Also absurd is the assertion by the occupying authorities that, by means of the ‘referendum’, they wanted to identify the will of the “Crimean people”, and to satisfy their “right to self-determination” in accordance with international norms. Because there is no such “Crimean people” and the the right to self-determination can only belong to indigenous peoples. And the indigenous people of Crimea, the Crimean Tatars, overwhelmingly boycotted this ‘referendum’. It has been established that around 0.5% of Crimean Tatars took part in this referendum and it is far from clear that they necessarily voted for Russian annexation. The total participation of the Crimean population, to the best of our knowledge, was not 82% as stated by the occupying authorities, but only 32.4%.

In accordance with the regulations of the occupying forces, all residents must obtain Russian passports within a month. Citizens who refuse to do so will be treated as foreign nationals and will have neither the right to vote nor the the right to work in state institutions and, accordingly, will be deprived of their livelihood. Therefore, they will be forced to leave their homeland. You can imagine how this feels for Crimean Tatars who, only a few years ago, fought for the right to return to their homeland after the deportation and genocide of 1944.

Amongst them there are extremely high levels of anxiety and worries about their future and even their lives, given that the there are paramilitary groups, organised by the authorities, patrolling who call themselves “self-defence” units or “Cossacks”, who are openly talking about the need for a second deportation of the Crimean Tatars. There is a very high possibility that bloody ethnic conflicts, or more precisely, a massacre of Crimean Tatars and ethnic Ukrainians, could break out on Crimean territory in the near future. There have been cases, and a lot has been written about this in the press, in which houses lived in by Crimean Tatars have been clearly marked with crosses or other marks by unknown person at night.,

It has become quite ordinary in Crimea to beat, knife, or kill people who, in one form or another, express their opposition to the occupying regime. Furthermore, it is no secret that once people take up Russian citizenship, they will be soon be prohibited from even discussing the issue of the status if their territory and holding any referendums on this subject because, in accordance with Article 280 of the Russian Criminal Code, any discussion of this topic will be regarded as promotion of separatism and punishable by up to 5 years imprisonment. According to the representatives of the UN High Commissioner for Refugees in Ukraine, around 5,000 Crimean Tatars, and no fewer people of other nationalities, have left Crimea to date.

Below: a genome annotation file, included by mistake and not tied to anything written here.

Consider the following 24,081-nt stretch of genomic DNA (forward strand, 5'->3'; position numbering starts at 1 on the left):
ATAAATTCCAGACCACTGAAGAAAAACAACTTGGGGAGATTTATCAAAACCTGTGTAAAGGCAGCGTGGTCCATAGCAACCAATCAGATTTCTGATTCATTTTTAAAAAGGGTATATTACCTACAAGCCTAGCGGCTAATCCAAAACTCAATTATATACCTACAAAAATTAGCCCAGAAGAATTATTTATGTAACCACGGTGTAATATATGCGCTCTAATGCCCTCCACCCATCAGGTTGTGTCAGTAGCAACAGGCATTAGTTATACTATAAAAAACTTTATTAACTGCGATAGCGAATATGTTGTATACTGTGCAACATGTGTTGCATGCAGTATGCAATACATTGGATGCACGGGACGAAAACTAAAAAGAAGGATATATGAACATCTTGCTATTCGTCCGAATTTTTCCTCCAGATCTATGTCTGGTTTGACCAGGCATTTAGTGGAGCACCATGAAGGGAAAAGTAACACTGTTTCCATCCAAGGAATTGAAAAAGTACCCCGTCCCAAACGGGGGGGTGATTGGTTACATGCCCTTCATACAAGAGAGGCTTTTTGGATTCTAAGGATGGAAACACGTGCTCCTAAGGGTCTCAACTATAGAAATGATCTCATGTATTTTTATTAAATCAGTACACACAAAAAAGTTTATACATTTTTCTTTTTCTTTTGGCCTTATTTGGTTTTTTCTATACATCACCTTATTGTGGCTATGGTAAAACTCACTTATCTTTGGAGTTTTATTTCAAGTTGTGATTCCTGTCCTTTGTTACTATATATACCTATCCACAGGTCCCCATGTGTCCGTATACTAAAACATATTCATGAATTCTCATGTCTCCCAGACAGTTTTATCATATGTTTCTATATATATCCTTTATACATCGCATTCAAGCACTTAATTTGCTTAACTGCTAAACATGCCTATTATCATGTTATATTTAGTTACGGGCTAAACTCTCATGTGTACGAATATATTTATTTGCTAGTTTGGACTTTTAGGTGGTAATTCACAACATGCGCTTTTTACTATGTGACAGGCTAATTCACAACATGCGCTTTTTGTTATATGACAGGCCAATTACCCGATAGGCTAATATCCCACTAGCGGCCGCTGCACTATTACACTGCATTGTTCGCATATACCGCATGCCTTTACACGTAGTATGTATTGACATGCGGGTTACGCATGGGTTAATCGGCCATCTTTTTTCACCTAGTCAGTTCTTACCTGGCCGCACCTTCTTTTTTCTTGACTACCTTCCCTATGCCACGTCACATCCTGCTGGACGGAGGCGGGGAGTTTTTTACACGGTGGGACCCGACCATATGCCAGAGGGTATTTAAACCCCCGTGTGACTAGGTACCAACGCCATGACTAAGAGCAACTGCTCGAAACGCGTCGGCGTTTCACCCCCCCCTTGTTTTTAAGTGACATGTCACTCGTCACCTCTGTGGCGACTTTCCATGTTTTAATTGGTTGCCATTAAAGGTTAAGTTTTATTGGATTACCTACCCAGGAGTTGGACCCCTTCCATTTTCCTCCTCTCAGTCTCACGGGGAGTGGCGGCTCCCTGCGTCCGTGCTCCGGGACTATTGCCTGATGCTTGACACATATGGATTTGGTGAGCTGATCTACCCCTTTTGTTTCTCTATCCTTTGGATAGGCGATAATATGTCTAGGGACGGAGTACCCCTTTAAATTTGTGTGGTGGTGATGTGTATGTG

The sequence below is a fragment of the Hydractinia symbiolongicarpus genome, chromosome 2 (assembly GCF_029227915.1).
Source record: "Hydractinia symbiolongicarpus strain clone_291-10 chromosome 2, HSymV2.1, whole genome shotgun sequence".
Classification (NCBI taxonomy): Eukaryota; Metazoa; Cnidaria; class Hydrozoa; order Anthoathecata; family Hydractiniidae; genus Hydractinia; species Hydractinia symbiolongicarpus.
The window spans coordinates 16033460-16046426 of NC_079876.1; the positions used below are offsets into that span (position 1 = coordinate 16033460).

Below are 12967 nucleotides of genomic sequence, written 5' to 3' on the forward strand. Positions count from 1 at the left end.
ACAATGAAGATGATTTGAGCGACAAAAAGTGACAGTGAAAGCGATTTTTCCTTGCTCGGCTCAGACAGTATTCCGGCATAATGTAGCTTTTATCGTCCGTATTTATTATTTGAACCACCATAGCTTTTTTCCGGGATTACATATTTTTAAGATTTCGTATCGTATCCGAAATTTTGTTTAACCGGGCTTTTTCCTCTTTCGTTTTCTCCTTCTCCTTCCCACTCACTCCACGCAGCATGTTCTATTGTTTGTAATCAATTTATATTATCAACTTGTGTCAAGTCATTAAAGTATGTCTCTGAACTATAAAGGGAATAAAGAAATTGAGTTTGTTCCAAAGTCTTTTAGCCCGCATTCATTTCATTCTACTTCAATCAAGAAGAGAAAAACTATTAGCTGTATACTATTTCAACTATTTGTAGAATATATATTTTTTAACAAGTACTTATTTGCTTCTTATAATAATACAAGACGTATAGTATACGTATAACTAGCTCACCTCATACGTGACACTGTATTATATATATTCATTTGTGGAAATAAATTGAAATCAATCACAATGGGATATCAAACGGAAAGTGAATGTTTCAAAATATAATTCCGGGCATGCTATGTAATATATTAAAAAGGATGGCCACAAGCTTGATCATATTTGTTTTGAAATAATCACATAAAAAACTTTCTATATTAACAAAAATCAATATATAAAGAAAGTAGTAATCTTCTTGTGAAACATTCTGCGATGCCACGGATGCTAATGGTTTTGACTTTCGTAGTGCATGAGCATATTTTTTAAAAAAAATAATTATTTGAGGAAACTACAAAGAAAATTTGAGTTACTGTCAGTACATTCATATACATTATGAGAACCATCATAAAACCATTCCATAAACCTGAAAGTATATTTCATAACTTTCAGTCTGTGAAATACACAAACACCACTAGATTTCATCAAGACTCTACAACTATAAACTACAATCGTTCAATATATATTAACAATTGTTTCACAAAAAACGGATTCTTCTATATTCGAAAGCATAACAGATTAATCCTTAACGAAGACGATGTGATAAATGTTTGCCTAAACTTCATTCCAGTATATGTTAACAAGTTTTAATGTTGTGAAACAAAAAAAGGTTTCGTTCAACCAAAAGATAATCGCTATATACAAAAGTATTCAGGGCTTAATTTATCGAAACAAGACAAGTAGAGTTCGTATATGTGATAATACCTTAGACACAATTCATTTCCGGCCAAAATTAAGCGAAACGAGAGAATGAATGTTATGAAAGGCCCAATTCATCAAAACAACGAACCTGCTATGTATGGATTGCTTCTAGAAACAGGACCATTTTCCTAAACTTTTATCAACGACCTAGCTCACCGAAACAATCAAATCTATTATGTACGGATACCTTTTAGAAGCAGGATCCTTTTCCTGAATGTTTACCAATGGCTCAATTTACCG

The citizens of Ukraine have, of course, welcomed the approval by Western countries of sanctions with the goal of the aggressor withdrawing their forces and the liberation of the occupied territory. But these sanctions are perceived by the overwhelming majority of citizens as clearly inadequate and resembling only pinpricks in the side of an elephant. They are worried by the recent increase in the number of statements by various Western political scientists and statesmen suggesting that Crimea has been lost, that it is unlikely to be free in the coming years, and that all efforts should be made to ensure that Russian troops move no further into inland Ukraine. If such a position prevails, it will mean that the great powers that signed the 1994 Budapest Memorandum guaranteeing the security and territorial integrity of Ukraine in exchange for abandoning nuclear weapons, simply deceived the citizens of Ukraine. The sentiment is already growing in Ukraine that the country most restore its nuclear status, as it is quite obvious that no country would dare to so brazenly occupy the territory of a nuclear power.

We are very hopeful that the international community will take sufficiently effective measures to liberate our country from occupation and to prevent such aggressive actions against sovereign states.